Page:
The Wenatchee World

Weather:

Weather

The latest extended forecast from The Weather Channel

Remove this weather forecast

Tonight

Lo59° Mostly Clear

Tuesday

Hi80° Mostly Sunny

Tuesday Night

Lo54° Breezy

Wednesday

Hi75° Sunny

Wednesday Night

Lo52° Mostly Clear

Thursday

Hi79° Sunny

Thursday Night

Lo56° Mostly Clear

Friday

Hi82° Sunny

Friday Night

Lo58° Mostly Clear

Saturday

Hi85° Sunny

A veto does not decide the issue

Send to Kindle
Print This

Arizona Gov. Jan Brewer Wednesday vetoed legislation critics said would give businesses carte blanche to discriminate against gays and lesbians. She did this at the urging of many notable conservatives, the state’s Republican senators and a wide swath of its business establishment. Brewer, whatever her motive, acted wisely. The perception was the Arizona law enlisted religion as a thin cover for bigotry. Whatever the law would really do, it was not worth suffering that widespread, profoundly negative public judgment. The veto avoids at least some repercussions from the belief that Arizona allows hatred to hide behind a convenient cloak of faith.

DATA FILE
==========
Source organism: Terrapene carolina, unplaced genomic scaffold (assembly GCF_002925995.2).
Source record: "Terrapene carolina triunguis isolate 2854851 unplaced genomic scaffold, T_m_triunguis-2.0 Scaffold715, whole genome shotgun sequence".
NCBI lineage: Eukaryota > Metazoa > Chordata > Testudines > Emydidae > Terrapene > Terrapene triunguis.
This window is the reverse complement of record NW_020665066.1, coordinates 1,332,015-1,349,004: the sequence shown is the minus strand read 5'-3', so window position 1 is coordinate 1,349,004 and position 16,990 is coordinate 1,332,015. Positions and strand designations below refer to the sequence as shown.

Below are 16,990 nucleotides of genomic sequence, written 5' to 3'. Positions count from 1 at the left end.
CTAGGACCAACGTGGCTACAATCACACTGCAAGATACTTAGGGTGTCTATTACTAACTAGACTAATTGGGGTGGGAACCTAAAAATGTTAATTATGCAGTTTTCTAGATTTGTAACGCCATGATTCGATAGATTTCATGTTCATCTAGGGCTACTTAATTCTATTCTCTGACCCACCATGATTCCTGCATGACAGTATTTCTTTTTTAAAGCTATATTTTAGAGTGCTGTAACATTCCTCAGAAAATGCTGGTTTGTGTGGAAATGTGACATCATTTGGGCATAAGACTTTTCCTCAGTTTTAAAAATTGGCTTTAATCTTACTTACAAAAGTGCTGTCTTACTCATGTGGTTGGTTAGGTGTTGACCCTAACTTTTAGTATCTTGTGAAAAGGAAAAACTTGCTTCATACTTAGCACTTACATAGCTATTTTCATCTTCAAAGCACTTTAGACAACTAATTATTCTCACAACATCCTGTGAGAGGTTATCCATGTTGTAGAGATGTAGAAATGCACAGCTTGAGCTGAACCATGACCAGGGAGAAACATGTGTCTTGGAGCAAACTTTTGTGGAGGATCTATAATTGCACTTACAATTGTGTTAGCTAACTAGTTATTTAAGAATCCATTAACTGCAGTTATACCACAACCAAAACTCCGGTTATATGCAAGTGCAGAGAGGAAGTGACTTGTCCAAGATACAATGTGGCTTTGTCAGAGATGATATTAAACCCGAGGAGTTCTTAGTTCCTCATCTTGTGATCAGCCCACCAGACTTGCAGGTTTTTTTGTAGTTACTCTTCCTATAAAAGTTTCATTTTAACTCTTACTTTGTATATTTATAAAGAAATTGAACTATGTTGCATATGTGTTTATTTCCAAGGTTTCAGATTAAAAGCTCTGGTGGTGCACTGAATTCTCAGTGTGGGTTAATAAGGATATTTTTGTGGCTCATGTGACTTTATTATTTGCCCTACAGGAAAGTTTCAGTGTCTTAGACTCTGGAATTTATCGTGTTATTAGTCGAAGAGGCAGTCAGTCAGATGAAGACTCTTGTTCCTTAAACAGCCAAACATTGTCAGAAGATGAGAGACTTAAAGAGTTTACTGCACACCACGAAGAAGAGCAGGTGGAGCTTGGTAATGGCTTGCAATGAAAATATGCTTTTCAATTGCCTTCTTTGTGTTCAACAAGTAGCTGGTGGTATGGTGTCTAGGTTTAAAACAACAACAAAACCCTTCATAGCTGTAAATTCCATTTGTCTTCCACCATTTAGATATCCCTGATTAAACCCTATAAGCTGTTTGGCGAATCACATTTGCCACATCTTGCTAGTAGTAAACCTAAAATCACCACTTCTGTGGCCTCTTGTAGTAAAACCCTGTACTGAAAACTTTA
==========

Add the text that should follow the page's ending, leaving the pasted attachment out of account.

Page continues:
I would have vetoed the bill, SB 1062, although read it and the source of furor is a little misty. According to University of Virginia law professor Doug Laycock, writing in the Volokh Conspiracy blog, “It would have provided that people are covered when state or local government requires them to violate their religion in the conduct of their business, and that people are covered when sued by a private citizen invoking state or local law to demand that they violate their religion.” Business people could assert the claim if sued. They would have to prove a substantial burden on sincerely held beliefs. Government or plaintiff would have to prove “a compelling government interest.” The court would decide which side prevails.

View my optionsorSign in